The wine press was found during an excavation by the Israel Antiquities Authority in an agricultural area in the vicinity of Nahal Soreq [English, Sorek]
One of the largest wine presses ever revealed in an archaeological excavation in the country, which was used to produce wine in the Late Byzantine period (sixth-seventh centuries CE), was recently exposed in excavations conducted by the Israel Antiquities Authority. The excavation was carried out in a region that will be the farmland of Ganei Tal, a new settlement slated to be built for the evacuees from Gush Katif.
The impressive wine press is 1,400 years old and measures 6.5 x 16.5 meters [c. 21 x 54 feet]. It was discovered southwest of Kibbutz Hafetz-Haim and was partly damaged during the installation of the infrastructure there.
According to Uzi Ad, excavation director on behalf of the Israel Antiquities Authority, “What we have here seems to be an industrial and crafts area of a settlement from the sixth-seventh century CE, which was situated in the middle of an agricultural region. The size of the wine press attests to the fact that the quantity of wine that was produced in it was exceptionally large, and was not meant for local consumption. Instead it was intended for export, probably to Egypt, which was a major export market at the time, or to Europe.
The excavation director says,
“This is a complex wine press that reflects a very high level of technology for this period, which was acquired and improved on from generation to generation”.
According to the press release,
Rectangular surfaces were also discovered around the treading floor. These too were originally paved with a mosaic floor and were connected to the treading floor by way of a hole in the wall they shared with it. The grapes were probably placed on these surfaces before being trod on, and sometimes the initial fermentation process of the grapes would begin.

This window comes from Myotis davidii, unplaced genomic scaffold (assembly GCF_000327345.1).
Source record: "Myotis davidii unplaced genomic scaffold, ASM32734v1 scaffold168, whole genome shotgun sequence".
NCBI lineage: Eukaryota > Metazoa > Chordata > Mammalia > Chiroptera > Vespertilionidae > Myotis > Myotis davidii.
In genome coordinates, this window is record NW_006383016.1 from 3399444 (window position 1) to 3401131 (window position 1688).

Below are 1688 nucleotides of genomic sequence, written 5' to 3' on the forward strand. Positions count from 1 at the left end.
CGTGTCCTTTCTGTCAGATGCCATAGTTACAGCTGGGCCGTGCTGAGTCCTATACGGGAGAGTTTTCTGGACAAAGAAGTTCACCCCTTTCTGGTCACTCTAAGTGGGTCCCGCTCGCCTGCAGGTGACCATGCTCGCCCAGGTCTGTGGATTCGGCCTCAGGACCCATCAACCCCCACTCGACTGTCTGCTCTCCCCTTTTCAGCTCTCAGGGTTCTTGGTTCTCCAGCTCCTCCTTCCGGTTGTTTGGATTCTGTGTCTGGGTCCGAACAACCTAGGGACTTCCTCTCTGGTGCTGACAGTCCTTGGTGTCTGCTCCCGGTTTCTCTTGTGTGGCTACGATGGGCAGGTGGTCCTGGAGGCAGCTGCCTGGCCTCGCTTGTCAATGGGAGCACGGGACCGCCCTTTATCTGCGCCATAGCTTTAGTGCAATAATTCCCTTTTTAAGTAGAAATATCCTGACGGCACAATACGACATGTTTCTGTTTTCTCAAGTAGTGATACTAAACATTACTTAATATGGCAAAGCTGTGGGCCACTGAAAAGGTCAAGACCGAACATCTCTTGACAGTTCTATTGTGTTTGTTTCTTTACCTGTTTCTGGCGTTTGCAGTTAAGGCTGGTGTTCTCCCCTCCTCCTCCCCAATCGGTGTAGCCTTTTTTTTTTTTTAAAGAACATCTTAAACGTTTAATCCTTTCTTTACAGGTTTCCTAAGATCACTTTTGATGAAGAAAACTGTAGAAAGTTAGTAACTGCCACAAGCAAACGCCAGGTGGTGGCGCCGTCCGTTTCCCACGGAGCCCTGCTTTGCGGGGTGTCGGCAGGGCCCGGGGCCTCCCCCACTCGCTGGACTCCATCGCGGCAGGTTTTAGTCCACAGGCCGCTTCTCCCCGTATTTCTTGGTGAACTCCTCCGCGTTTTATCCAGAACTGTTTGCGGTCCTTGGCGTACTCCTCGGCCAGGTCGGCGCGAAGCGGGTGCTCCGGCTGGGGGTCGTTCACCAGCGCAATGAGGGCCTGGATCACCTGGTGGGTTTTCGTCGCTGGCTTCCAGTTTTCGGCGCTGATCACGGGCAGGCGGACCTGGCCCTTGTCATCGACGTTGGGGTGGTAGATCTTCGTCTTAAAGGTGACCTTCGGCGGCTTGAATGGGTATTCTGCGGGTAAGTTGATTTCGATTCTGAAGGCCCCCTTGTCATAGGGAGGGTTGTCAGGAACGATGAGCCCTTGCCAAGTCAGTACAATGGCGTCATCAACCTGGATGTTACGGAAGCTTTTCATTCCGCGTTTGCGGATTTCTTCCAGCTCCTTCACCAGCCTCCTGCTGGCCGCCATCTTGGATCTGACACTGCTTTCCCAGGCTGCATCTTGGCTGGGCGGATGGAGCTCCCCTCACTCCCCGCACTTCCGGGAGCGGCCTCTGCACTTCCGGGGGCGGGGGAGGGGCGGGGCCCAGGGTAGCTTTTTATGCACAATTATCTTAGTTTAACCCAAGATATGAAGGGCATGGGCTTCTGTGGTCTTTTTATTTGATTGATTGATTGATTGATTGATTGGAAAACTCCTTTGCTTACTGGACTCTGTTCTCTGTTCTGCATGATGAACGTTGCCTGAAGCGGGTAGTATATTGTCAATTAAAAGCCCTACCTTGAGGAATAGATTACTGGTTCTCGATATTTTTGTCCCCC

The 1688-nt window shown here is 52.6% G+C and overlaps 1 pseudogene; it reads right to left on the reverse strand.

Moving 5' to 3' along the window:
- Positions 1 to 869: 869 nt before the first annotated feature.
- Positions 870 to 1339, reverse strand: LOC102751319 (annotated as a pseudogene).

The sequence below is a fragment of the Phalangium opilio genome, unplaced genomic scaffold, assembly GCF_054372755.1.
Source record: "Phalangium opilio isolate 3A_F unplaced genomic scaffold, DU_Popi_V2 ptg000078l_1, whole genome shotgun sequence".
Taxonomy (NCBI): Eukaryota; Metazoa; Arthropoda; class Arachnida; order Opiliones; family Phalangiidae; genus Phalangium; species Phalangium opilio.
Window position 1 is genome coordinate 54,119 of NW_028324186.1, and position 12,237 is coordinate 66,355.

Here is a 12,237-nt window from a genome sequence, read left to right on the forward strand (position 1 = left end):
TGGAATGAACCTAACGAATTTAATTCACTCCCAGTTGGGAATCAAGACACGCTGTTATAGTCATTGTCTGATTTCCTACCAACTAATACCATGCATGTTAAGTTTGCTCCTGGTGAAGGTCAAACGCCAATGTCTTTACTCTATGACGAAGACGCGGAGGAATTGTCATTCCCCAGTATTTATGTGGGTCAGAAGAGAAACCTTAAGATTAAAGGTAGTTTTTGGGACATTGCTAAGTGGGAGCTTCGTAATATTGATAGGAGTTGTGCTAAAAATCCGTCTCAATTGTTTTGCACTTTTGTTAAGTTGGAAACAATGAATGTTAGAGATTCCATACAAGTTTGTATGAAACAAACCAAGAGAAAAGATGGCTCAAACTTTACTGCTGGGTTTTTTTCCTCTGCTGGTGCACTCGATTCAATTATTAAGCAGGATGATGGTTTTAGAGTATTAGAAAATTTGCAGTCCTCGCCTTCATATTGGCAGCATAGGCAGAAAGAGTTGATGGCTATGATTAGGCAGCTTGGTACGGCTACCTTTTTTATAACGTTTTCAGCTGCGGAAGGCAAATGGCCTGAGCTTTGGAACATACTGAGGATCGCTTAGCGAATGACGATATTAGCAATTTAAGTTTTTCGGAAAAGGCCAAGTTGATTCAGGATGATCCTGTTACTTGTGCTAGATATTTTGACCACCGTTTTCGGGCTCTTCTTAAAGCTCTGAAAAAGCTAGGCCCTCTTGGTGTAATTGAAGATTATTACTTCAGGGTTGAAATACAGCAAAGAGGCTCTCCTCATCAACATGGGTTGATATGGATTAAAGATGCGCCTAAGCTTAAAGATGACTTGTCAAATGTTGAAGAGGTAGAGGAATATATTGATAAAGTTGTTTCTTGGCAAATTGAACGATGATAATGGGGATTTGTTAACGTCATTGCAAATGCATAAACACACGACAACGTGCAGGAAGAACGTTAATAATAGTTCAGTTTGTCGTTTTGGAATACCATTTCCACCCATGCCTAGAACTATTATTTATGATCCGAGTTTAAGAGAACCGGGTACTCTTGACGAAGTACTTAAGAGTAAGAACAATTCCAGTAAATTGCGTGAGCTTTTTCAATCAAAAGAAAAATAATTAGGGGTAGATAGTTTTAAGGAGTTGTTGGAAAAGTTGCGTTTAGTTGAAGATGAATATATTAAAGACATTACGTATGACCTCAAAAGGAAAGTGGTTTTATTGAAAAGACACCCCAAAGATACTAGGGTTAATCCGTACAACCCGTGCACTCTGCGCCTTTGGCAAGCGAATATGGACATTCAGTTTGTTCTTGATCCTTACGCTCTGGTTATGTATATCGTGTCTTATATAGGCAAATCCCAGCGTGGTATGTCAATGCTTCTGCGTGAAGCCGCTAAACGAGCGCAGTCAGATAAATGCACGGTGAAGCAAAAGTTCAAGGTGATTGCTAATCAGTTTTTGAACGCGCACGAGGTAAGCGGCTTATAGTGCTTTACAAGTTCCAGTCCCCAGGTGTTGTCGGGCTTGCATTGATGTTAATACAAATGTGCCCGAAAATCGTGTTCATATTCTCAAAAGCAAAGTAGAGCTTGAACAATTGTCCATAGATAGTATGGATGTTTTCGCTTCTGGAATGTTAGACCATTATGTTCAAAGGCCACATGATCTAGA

A spokesman for the Nahal Soreq Regional Council says the Council will converse the site and open it to the public.
The full press release may be read here. I am hopeful that later in the day we will have a better photo to share.
Wine presses were in common use throughout biblical times, and we learn that some of them were large. One, during the period of the Judges, is described as large enough to use for a threshing floor for wheat.
The LORD’s angelic messenger came and sat down under the oak tree in Ophrah owned by Joash the Abiezrite. He arrived while Joash’s son Gideon was threshing wheat in a winepress so he could hide it from the Midianites. (Judges 6:11 NET)
We posted an aerial view of the Sorek Valley here.
HT: Joseph I. Lauer